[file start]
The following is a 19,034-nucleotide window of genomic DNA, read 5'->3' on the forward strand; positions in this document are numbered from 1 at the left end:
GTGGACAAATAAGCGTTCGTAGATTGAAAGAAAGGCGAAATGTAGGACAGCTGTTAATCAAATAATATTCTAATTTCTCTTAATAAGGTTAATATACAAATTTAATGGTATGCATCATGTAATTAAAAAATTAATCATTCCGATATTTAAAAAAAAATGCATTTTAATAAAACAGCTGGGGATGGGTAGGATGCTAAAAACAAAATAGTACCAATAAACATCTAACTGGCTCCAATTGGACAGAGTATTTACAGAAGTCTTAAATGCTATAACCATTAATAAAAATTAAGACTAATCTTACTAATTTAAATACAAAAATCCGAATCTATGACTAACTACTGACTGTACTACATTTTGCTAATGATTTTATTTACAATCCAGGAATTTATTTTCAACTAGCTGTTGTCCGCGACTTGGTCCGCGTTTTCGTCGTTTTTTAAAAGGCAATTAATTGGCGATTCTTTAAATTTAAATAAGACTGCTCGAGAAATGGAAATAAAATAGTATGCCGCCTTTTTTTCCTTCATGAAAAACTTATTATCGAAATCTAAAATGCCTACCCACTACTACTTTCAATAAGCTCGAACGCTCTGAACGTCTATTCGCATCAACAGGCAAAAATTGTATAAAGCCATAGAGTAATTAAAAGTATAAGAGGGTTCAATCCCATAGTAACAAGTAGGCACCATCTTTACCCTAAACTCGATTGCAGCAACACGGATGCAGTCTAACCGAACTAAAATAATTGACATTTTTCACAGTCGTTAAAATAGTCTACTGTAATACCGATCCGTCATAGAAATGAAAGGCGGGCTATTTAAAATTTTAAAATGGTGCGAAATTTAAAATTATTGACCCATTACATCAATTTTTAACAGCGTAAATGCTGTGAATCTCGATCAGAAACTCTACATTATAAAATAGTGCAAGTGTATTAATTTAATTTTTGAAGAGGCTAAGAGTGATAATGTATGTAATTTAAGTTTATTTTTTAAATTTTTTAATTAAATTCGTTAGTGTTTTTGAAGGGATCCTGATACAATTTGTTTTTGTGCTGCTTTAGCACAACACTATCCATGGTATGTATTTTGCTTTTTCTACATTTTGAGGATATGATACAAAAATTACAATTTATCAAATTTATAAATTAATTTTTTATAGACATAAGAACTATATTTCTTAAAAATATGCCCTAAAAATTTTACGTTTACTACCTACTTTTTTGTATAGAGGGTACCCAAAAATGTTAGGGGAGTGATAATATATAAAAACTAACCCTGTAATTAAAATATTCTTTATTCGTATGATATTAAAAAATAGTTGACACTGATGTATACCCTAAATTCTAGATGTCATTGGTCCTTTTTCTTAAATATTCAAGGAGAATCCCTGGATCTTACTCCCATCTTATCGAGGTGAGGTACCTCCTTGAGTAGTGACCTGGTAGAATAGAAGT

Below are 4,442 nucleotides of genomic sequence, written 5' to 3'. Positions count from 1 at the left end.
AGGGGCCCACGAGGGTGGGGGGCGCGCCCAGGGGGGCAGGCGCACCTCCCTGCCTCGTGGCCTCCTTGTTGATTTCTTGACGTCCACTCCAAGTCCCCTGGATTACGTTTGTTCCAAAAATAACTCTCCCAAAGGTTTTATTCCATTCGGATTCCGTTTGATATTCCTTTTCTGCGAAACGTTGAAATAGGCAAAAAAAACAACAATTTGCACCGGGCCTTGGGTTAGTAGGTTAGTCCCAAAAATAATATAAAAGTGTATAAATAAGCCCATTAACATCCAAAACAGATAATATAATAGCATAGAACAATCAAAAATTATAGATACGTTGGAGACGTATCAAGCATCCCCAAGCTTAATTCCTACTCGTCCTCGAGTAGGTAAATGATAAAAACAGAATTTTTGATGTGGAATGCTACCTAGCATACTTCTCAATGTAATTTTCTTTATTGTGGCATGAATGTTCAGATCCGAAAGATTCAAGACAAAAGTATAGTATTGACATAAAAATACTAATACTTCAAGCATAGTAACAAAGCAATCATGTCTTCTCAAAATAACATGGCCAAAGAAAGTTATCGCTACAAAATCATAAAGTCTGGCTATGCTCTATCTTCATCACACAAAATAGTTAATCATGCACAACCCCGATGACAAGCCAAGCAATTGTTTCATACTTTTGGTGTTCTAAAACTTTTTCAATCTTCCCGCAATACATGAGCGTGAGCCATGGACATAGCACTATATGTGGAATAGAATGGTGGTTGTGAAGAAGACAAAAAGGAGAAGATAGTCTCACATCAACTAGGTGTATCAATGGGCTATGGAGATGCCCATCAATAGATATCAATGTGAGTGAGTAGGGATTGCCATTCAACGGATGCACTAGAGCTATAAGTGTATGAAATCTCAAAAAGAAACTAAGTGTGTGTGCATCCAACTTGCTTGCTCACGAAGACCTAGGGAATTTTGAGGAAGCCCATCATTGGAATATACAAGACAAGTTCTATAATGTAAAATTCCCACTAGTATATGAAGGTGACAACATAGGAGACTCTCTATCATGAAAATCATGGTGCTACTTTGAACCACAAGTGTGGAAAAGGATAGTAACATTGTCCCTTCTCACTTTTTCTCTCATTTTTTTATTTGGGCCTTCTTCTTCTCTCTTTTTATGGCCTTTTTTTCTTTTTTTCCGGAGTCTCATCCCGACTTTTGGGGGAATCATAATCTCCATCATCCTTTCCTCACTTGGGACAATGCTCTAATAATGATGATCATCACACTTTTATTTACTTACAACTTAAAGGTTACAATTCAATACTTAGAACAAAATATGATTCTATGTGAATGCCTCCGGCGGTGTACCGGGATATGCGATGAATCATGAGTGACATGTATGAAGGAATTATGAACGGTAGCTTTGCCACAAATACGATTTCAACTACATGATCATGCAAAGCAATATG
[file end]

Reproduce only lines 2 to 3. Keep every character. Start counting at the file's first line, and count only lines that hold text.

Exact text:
GTGGACAAATAAGCGTTCGTAGATTGAAAGAAAGGCGAAATGTAGGACAGCTGTTAATCAAATAATATTCTAATTTCTCTTAATAAGGTTAATATACAAATTTAATGGTATGCATCATGTAATTAAAAAATTAATCATTCCGATATTTAAAAAAAAATGCATTTTAATAAAACAGCTGGGGATGGGTAGGATGCTAAAAACAAAATAGTACCAATAAACATCTAACTGGCTCCAATTGGACAGAGTATTTACAGAAGTCTTAAATGCTATAACCATTAATAAAAATTAAGACTAATCTTACTAATTTAAATACAAAAATCCGAATCTATGACTAACTACTGACTGTACTACATTTTGCTAATGATTTTATTTACAATCCAGGAATTTATTTTCAACTAGCTGTTGTCCGCGACTTGGTCCGCGTTTTCGTCGTTTTTTAAAAGGCAATTAATTGGCGATTCTTTAAATTTAAATAAGACTGCTCGAGAAATGGAAATAAAATAGTATGCCGCCTTTTTTTCCTTCATGAAAAACTTATTATCGAAATCTAAAATGCCTACCCACTACTACTTTCAATAAGCTCGAACGCTCTGAACGTCTATTCGCATCAACAGGCAAAAATTGTATAAAGCCATAGAGTAATTAAAAGTATAAGAGGGTTCAATCCCATAGTAACAAGTAGGCACCATCTTTACCCTAAACTCGATTGCAGCAACACGGATGCAGTCTAACCGAACTAAAATAATTGACATTTTTCACAGTCGTTAAAATAGTCTACTGTAATACCGATCCGTCATAGAAATGAAAGGCGGGCTATTTAAAATTTTAAAATGGTGCGAAATTTAAAATTATTGACCCATTACATCAATTTTTAACAGCGTAAATGCTGTGAATCTCGATCAGAAACTCTACATTATAAAATAGTGCAAGTGTATTAATTTAATTTTTGAAGAGGCTAAGAGTGATAATGTATGTAATTTAAGTTTATTTTTTAAATTTTTTAATTAAATTCGTTAGTGTTTTTGAAGGGATCCTGATACAATTTGTTTTTGTGCTGCTTTAGCACAACACTATCCATGGTATGTATTTTGCTTTTTCTACATTTTGAGGATATGATACAAAAATTACAATTTATCAAATTTATAAATTAATTTTTTATAGACATAAGAACTATATTTCTTAAAAATATGCCCTAAAAATTTTACGTTTACTACCTACTTTTTTGTATAGAGGGTACCCAAAAATGTTAGGGGAGTGATAATATATAAAAACTAACCCTGTAATTAAAATATTCTTTATTCGTATGATATTAAAAAATAGTTGACACTGATGTATACCCTAAATTCTAGATGTCATTGGTCCTTTTTCTTAAATATTCAAGGAGAATCCCTGGATCTTACTCCCATCTTATCGAGGTGAGGTACCTCCTTGAGTAGTGACCTGGTAGAATAGAAGT

Below are 4,442 nucleotides of genomic sequence, written 5' to 3'. Positions count from 1 at the left end.